In the spring it appeared as if the Twins hardly needed a manager. The team was a set piece with very promising young players apparently ready to take over where needed. It has not worked out that way. Moreover, Second Baseman Rod Carew, last year's batting champion, has played in only half of the Twins' games because of injuries, the latest of which will bench him at least until Sept. 15, and only one of last year's starting pitchers, Jim Perry, who has won 15 games, has been consistent. Rigney, nicknamed Captain Hook in California for the way he pirated starters off the mound, has thus once again had to rely heavily on his bullpen. But if Minnesota's five-game lead over the Angels stands up for the rest of the season Bill Zepp, who won only seven games in four years of college pitching, and 19-year-old Ricalbert Blyleven could end up with much of the credit.

Zepp has a master's degree from the University of Michigan only because nobody offered him a contract. "Most of the way through college I realistically had to think I wouldn't play pro ball," he said. "I wanted to attempt it, but nobody even tried to sign me, so I just stayed in school." The Twins finally asked Zepp to sign for less than $1,000 when they saw him pitching for a semipro team at the end of his year in graduate business school. Thirteen months later, after developing several off-speed pitches, he compiled an 18-4 record in only part of a minor-league season and promptly joined the Twins. Promoted to a starting spot in early July, Zepp ran his record to 5-0 before suffering his first loss.

Bert Blyleven's progress was a little faster. When he was called up to the Twins in June, he had been out of high school in Garden Grove, Calif. for less than a year. Blyleven, who was born in Zeist, Holland and emigrated to California via Saskatoon when he was 6, has a shy grin and narrowly spaced eyes that make him look scared, something he certainly is not. "I first started thinking about coming to the majors this soon when I was 8-0 last fall in the Florida Instructional League," he says. "I wondered if I'd be ready, but now that I've been here and pitched I'm not worried about it anymore." Blyleven's high school catcher taught him how to throw a curve about 18 months ago and that pitch is now a wonderment in the American League. It also almost caused an abrupt end to Blyleven's rapid progress.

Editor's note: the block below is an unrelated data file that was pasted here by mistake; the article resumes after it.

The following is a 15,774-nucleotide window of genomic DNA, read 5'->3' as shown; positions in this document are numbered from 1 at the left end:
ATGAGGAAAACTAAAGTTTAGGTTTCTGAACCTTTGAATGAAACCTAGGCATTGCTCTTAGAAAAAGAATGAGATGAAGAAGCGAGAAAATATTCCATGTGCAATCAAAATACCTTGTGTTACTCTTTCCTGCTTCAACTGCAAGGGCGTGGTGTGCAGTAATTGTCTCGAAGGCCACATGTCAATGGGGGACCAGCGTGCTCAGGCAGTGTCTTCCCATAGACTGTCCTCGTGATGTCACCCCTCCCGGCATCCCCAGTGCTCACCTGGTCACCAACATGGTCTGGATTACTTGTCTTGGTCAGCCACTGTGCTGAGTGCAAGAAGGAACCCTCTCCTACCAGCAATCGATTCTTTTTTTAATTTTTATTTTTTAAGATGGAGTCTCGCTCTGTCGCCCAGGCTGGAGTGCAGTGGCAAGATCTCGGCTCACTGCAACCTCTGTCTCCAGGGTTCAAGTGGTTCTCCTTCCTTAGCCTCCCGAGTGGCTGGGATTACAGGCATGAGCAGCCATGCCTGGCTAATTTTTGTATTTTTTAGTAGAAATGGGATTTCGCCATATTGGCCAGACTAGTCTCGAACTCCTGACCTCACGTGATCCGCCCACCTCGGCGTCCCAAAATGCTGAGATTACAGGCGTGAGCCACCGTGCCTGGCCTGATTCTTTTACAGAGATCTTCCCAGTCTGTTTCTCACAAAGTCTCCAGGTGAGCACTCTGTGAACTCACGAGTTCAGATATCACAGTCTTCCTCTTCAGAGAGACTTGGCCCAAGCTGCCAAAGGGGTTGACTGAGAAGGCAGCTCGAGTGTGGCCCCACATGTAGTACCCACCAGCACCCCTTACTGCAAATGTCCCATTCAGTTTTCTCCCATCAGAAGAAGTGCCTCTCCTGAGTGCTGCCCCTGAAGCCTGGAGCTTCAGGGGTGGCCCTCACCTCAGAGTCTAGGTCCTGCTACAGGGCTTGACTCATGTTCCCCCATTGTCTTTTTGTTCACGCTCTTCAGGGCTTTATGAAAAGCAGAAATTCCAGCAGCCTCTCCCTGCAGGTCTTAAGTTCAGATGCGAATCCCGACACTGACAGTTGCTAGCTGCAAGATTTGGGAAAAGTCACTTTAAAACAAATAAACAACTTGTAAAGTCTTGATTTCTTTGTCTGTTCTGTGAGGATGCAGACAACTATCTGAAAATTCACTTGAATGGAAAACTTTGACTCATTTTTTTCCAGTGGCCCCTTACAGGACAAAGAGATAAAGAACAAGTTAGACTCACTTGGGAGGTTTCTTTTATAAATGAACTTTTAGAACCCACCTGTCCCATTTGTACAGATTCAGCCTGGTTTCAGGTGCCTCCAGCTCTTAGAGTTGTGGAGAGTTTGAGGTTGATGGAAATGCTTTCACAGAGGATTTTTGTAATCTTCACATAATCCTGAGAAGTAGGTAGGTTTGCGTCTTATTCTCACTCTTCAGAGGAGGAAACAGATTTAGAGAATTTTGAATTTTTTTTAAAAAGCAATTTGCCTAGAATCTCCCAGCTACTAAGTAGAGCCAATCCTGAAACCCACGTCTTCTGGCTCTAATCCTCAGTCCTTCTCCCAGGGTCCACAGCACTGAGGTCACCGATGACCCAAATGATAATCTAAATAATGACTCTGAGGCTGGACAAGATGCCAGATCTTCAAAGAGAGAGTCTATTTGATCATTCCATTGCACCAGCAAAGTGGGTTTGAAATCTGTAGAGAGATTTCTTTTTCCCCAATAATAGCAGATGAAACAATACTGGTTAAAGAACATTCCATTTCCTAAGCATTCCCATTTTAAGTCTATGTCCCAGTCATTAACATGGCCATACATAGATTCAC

"Everyone kept telling me I had a good curve, so when I got here I figured that's what I should throw. I was throwing it about 50% of the time, and after my sixth start or so my elbow began bothering me," he says. "The doctor told me my arm's still growing and the curve hurts it. So now I'll use it only about 30% of the time."

Last week Blyleven concentrated on his fastball against Detroit, defeating the Tigers 2-1 on four hits. After the Twins put him ahead in the bottom of the seventh, he used only 20 pitches, 19 of them strikes, to set Detroit down in the final two innings. The win brought his record to 4-3 and lowered his ERA to 2.58, best among the Twins' starters.

Blyleven, who until last summer had not been out of California since his family moved there, lives by himself in an apartment and rarely sees his teammates. "They all go home to their families at night and I can't get into the places where the other single guys go because I'm not old enough," he explains. He also travels in a distinctly different social set. He usually goes out with girls who have just finished their junior year in high school.